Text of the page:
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October Sales Slow, but Retailers Discount Effect of Stock Plunge

November 06, 1987|DENISE GELLENE | Times Staff Writer

The nation's retailers reported that sales were sluggish during October but said warm weather and confusing fashions seemed to have a greater impact on consumers than the stock market's plunge.

Sales did fall in the wake of the stock market's historic decline on Oct. 19, they said, but recovered in the final week of October. Sears, the nation's largest retailer, and Federated Department Stores, the parent of Bullock's and Bloomingdale's, blamed the stock market for holding down expected increases in October sales.

Philip M. Hawley, chairman and chief executive of Carter Hawley Hale Stores, owner of the Broadway, said the stock market's effect on sales was imperceptible.

"I don't see any signs now that we will now see a big pullback on the part of the consumer," said Hawley. "We are putting to bed big increases in most areas over last year."

Overall, the nation's department stores said sales increased by about 3.5% in October, led by gains in home furnishings and moderately priced women's clothing. Analysts said sales of big ticket durable goods fell.

Sears' meager 1% sales increase in October, analysts said, reflects a decision by consumers to postpone purchases of expensive durable goods, such as washing machines, refrigerators and televisions.

It was the third consecutive month of generally soft sales, and industry analysts were already predicting widespread discounting for Christmas.

Despite these general trends, the results by individual retail chains fluctuated greatly. J. C. Penney and K mart reported healthy sales gains, led by strong women's clothing sales. Sears, known for its appliances, said its sales gained by just 1% in October.

Dayton Hudson, the Minneapolis retailer that operates the Mervyn's and Target chains, reported higher sales, but said its third-quarter earnings would be "substantially" down from a year earlier because of promotional sales related to new store openings.

Federated Department Stores' department store sales gained just 1.7%, analysts said, because its upscale customers were most affected by changes in the stock market. Chairman Howard Goldfeder blamed "consumer uncertainty associated with volatility" in the stock market.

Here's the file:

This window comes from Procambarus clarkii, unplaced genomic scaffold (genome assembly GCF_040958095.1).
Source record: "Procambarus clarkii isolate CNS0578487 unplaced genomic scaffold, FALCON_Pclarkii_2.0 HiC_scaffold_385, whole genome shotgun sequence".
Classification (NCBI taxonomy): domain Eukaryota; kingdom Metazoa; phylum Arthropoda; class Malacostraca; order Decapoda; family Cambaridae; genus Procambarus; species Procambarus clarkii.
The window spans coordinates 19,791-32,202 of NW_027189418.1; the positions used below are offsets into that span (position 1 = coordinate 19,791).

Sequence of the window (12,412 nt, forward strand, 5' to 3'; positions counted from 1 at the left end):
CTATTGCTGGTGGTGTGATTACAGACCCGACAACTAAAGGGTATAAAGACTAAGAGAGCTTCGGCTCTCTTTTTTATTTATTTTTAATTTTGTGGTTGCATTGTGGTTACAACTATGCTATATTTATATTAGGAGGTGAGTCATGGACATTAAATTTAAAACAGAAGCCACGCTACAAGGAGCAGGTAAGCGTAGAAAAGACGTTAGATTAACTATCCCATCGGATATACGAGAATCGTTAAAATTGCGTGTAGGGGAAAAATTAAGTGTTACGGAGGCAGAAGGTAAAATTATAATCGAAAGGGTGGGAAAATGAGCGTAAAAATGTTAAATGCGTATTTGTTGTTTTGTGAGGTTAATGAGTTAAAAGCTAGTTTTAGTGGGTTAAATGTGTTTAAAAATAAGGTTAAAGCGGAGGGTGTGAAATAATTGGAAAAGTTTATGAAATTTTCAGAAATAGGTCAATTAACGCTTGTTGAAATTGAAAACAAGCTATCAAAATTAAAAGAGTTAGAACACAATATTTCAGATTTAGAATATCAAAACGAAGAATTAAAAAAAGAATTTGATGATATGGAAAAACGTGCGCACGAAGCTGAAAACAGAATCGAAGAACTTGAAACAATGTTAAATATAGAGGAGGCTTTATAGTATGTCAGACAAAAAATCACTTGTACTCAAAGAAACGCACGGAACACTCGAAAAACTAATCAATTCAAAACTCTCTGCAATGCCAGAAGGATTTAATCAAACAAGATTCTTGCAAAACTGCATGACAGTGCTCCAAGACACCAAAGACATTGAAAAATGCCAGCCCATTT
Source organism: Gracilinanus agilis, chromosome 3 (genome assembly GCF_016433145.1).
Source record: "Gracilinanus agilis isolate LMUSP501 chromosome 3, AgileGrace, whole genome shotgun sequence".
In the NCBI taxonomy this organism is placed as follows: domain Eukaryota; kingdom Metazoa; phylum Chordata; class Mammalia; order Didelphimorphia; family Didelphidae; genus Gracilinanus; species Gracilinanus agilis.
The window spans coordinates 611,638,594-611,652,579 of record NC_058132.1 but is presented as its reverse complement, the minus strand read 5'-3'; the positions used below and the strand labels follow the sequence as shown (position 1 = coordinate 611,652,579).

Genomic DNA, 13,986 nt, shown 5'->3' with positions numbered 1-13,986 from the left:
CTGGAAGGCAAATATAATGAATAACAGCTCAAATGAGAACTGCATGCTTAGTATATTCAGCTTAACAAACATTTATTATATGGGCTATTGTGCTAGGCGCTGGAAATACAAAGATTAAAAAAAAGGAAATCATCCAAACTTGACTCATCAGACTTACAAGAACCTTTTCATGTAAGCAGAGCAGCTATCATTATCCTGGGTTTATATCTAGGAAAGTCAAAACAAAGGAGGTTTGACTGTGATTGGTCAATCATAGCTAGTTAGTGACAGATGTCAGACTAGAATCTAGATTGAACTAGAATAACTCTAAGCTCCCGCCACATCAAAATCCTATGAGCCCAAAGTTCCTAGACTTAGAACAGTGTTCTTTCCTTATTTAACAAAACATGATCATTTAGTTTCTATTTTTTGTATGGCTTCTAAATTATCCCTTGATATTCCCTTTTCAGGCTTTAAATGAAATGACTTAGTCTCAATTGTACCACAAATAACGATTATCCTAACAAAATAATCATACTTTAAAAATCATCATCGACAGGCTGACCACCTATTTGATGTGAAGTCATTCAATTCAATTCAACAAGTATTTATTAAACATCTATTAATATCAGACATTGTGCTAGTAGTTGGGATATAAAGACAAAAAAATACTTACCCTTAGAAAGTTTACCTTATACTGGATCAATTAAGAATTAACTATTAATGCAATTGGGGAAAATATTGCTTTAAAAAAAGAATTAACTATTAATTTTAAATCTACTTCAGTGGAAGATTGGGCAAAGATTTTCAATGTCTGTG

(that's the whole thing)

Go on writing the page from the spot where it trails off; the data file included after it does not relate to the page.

Carter Hawley Hale Stores said its sales dropped slightly. In an interview, Hawley said sales fell because the Los Angeles company's Emporium Capwell unit--based in Northern California--reduced its sale days to five from 11 last October. He said he expected third-quarter earnings to show an improvement over last year.

'Promotional Environment'

Retail analyst Edward F. Johnson of the Johnson's Redbook Service in New York said that, in general, retail sales slowed in the week after the Oct. 19 stock market slide.

Johnson said department store sales fell 1% in the last week of October and discount store sales gained by 2%. This compares to department store sales increases of 5% and discount store sales gains of 10% early in October, he added.

Analysts said consumers generally showed a willingness to spend moderately. But Walter F. Loeb, an analyst with Morgan Stanley in New York, said "there is enough uncertainty about what the consumer is likely to do to make retailers very nervous. I am looking for a highly promotional environment at Christmas."

Johnson noted that other factors overshadowed the impact of the stock market in October. He said unseasonally warm weather in the East and Midwest kept consumers from buying coats, sweaters and other winter clothing. Retailers also complained that with Halloween on a Saturday, many parents took children trick-or-treating instead of shopping, Johnson said.

The confusion in women's fashion tended to generally depress clothing sales, analysts said. Loeb of Morgan Stanley said women couldn't chose between short hemlines or long ones and didn't know whether to favor knit fabrics or silk. Loeb says women's clothing sales should show some improvement next month, as "it now appears that short hems and the silk fabrics have won."

The declines reported Thursday were thought to be temporary. Michael Bozic, chairman and chief executive of Sears, said October "closed on a strong note after a softening in sales during the week of Oct. 19."


In millions Year % of dollars 1987 ago change Sears 2,335 2,311 +1.0 K mart 1,858 1,741 +6.7 J.C. Penney 1,879 989.0 +9.1 May Dept. Stores 761.6 713.1 + 6.8 Federated* 553.6 544.2 +1.7 Dayton Hudson 809.7 680.8 +18.9 Wal-Mart Stores 1,444 1,833 +40.0 Woolworth** 295.0 269.0 +9.5 Montgomery Ward 344.1 330.9 + 4.0 Carter Hawley Hale 192.4 197.8 - 2.7

* Excludes supermarket sales.

** Excludes foreign sales.

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